The stresses of the world still exist some eight years after the Great Recession. A continued global economic slowdown now includes China, new acts of terrorism abound, and the Federal Reserve is raising the federal funds rate just as other central banks increase their quantitative easing efforts.
Despite these concerns, the investment climate for commercial real estate continues into 2016 with amazing momentum, attractive to many from a price and asset class perspective. This reality exists for various reasons: The U.S. economy remains strong compared to other economies; interest rates remain low; and capital continues to pour into this asset class, which is helping to further drive up prices and values.
In fact, from a price perspective, the headlines from 2015 couldn't be more telling:
- GE Capital's real estate assets sold for $26.5 billion, the largest deal since Blackstone's acquisition of Equity Office Properties Trust in 2007
- Chicago's 110-story Willis (formerly Sears) Tower sold for $1.3 billion to Blackstone Group and Wells Fargo, the highest price per square foot paid for a U.S. office tower outside of New York City
- Marriott purchased Starwood Hotels & Resorts Worldwide for $12.2 billion, creating the world's largest hotel company, with more than 1 million rooms globally; and
- Stuyvesant Town and Peter Cooper Village in New York City sold to Blackstone Group and Ivanhoe Cambridge for$5.3 billion, which is about the same price it garnered prior to the credit crisis.
Across the broader market, investors tend to agree that commercial real estate is worth its high-priced luster. Each quarter, Situs RERC surveys the investment practices and opinions of commercial real estate investors. In third quarter 2015, their survey responses indicated that commercial real estate was the highest-rated investment alternative when compared to stocks, bonds, and cash. The rating dropped slightly from the previous quarters, indicating that the asset class may have lost a little favor as pricing and risk increased. Interestingly, the rating for other safe harbor investments such as cash and bonds increased slightly, while the rating for the riskier stock market tipped downward.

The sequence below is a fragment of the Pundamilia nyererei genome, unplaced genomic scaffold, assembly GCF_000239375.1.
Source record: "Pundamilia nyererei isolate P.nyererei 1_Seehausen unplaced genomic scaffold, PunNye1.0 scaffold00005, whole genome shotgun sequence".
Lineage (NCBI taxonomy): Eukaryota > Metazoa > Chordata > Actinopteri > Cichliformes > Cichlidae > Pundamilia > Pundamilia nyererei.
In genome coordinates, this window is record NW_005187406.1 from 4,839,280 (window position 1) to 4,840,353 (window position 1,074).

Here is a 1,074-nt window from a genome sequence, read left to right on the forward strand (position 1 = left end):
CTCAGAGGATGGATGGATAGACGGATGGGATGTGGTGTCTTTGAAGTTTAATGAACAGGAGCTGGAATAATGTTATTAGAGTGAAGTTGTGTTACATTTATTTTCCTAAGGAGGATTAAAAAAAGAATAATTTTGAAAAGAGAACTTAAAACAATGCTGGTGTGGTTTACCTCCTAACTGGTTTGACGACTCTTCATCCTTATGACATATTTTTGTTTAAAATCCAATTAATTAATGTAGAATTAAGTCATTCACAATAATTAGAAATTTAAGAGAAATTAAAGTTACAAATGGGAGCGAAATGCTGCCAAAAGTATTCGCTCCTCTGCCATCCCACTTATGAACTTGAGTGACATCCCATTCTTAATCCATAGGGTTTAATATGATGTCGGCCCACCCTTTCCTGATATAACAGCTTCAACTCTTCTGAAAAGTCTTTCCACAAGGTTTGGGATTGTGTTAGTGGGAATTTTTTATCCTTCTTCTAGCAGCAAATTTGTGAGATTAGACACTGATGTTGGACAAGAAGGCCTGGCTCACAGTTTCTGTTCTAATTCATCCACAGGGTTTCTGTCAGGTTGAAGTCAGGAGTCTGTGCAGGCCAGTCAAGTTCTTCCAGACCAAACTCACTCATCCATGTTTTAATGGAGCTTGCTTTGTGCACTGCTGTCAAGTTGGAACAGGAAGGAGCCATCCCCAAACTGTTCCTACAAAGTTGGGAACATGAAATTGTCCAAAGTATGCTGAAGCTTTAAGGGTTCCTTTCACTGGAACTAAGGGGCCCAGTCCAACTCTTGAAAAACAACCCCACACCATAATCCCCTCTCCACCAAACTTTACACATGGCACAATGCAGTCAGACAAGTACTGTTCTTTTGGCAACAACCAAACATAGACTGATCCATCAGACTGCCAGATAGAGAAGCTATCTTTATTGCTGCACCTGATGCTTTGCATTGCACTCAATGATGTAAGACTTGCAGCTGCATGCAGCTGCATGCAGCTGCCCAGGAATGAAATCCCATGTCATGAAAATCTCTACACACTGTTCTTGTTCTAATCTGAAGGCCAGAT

Warren Buffet offers some tried and true investment advice that relates to today's commercial real estate market. “You're dealing with a lot of silly people in the marketplace,” he said in a 1974 interview. “It's like a great big casino and everyone else is boozing. If you can stick with Pepsi, you should be OK.”
In this case, if we compare commercial real estate to Pepsi, and other investments to a casino where the liquor is flowing, commercial real estate looks quite attractive-especially given the volatility of the stock and bond markets, current low interest rates, and returns associated with commercial real estate. However, the test for investors is to keep their heads about them and not get caught up in effervescent pricing in certain markets.
The Seller's Market Continues
With higher prices for institutional properties in the major markets, as well as increasing prices in the secondary and tertiary markets, 2016 should see more assets brought to market as sellers recognize an opportunity to take advantage of the favorable pricing. In 3Q15, Situs RERC's rating to “sell” commercial real estate increased to 7.7 on a scale of 1 to 10, with 10 being excellent. This is the highest sell rating since 2Q07. Meanwhile, the ratings for “buy” and “hold” decreased to 5.3 and 6.5, respectively.
However, even with the decline in the buy and hold ratings, it is worth stating that these ratings remain above 5.0, the midpoint of the scale, indicating that the buy and hold strategies are still rational, depending on the property type and expected return on investment.
In fact, these strategies remain rational as long as interest rates remain low, which also allows capitalization rates to remain low. As a result, the spreads between Situs RERC's 3Q15 required going-in cap rate and pre-tax yield rate averages for all property types vs. the 10-year Treasury rates are 400 and 570 basis points, respectively. These are reasonable in light of the alternatives. As demonstrated in Figure 3, the spreads were 230 and 390 bps, respectively, in 4Q07, just prior to the credit crisis and the significant price and value loss that followed in 2008 and 2009.